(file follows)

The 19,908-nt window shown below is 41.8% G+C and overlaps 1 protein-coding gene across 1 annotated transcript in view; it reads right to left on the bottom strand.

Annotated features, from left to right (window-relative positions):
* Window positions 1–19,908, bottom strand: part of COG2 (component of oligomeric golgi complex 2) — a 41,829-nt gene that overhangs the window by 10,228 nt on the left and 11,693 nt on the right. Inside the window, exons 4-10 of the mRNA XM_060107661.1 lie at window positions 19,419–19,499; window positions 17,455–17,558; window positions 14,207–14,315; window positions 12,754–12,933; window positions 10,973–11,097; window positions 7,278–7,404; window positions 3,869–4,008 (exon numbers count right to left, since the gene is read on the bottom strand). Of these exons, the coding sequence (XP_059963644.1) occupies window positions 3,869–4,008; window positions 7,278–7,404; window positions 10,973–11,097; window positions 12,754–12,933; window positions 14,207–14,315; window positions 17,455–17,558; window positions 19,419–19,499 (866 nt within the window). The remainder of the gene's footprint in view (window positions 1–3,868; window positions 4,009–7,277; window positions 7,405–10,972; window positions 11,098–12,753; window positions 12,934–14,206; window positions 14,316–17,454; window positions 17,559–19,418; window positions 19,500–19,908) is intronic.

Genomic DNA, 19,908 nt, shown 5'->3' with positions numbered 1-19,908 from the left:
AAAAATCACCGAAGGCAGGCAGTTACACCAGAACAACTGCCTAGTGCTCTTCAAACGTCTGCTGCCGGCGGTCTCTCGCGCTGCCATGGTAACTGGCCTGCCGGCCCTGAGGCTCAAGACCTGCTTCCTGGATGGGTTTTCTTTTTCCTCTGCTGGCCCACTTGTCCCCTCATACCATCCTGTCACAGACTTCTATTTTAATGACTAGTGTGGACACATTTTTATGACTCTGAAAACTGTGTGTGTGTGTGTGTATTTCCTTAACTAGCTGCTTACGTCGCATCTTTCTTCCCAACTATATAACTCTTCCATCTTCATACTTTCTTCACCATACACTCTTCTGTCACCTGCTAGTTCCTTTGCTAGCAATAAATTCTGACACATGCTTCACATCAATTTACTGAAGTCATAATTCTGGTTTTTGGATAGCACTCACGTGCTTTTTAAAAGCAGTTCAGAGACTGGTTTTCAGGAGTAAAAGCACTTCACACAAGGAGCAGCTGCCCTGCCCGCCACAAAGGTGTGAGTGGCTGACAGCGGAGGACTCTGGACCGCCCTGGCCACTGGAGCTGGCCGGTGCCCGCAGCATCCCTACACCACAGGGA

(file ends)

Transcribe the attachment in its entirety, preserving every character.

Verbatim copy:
The 19,908-nt window shown below is 41.8% G+C and overlaps 1 protein-coding gene across 1 annotated transcript in view; it reads right to left on the bottom strand.

Annotated features, from left to right (window-relative positions):
* Window positions 1–19,908, bottom strand: part of COG2 (component of oligomeric golgi complex 2) — a 41,829-nt gene that overhangs the window by 10,228 nt on the left and 11,693 nt on the right. Inside the window, exons 4-10 of the mRNA XM_060107661.1 lie at window positions 19,419–19,499; window positions 17,455–17,558; window positions 14,207–14,315; window positions 12,754–12,933; window positions 10,973–11,097; window positions 7,278–7,404; window positions 3,869–4,008 (exon numbers count right to left, since the gene is read on the bottom strand). Of these exons, the coding sequence (XP_059963644.1) occupies window positions 3,869–4,008; window positions 7,278–7,404; window positions 10,973–11,097; window positions 12,754–12,933; window positions 14,207–14,315; window positions 17,455–17,558; window positions 19,419–19,499 (866 nt within the window). The remainder of the gene's footprint in view (window positions 1–3,868; window positions 4,009–7,277; window positions 7,405–10,972; window positions 11,098–12,753; window positions 12,934–14,206; window positions 14,316–17,454; window positions 17,559–19,418; window positions 19,500–19,908) is intronic.

Genomic DNA, 19,908 nt, shown 5'->3' with positions numbered 1-19,908 from the left:
AAAAATCACCGAAGGCAGGCAGTTACACCAGAACAACTGCCTAGTGCTCTTCAAACGTCTGCTGCCGGCGGTCTCTCGCGCTGCCATGGTAACTGGCCTGCCGGCCCTGAGGCTCAAGACCTGCTTCCTGGATGGGTTTTCTTTTTCCTCTGCTGGCCCACTTGTCCCCTCATACCATCCTGTCACAGACTTCTATTTTAATGACTAGTGTGGACACATTTTTATGACTCTGAAAACTGTGTGTGTGTGTGTGTATTTCCTTAACTAGCTGCTTACGTCGCATCTTTCTTCCCAACTATATAACTCTTCCATCTTCATACTTTCTTCACCATACACTCTTCTGTCACCTGCTAGTTCCTTTGCTAGCAATAAATTCTGACACATGCTTCACATCAATTTACTGAAGTCATAATTCTGGTTTTTGGATAGCACTCACGTGCTTTTTAAAAGCAGTTCAGAGACTGGTTTTCAGGAGTAAAAGCACTTCACACAAGGAGCAGCTGCCCTGCCCGCCACAAAGGTGTGAGTGGCTGACAGCGGAGGACTCTGGACCGCCCTGGCCACTGGAGCTGGCCGGTGCCCGCAGCATCCCTACACCACAGGGA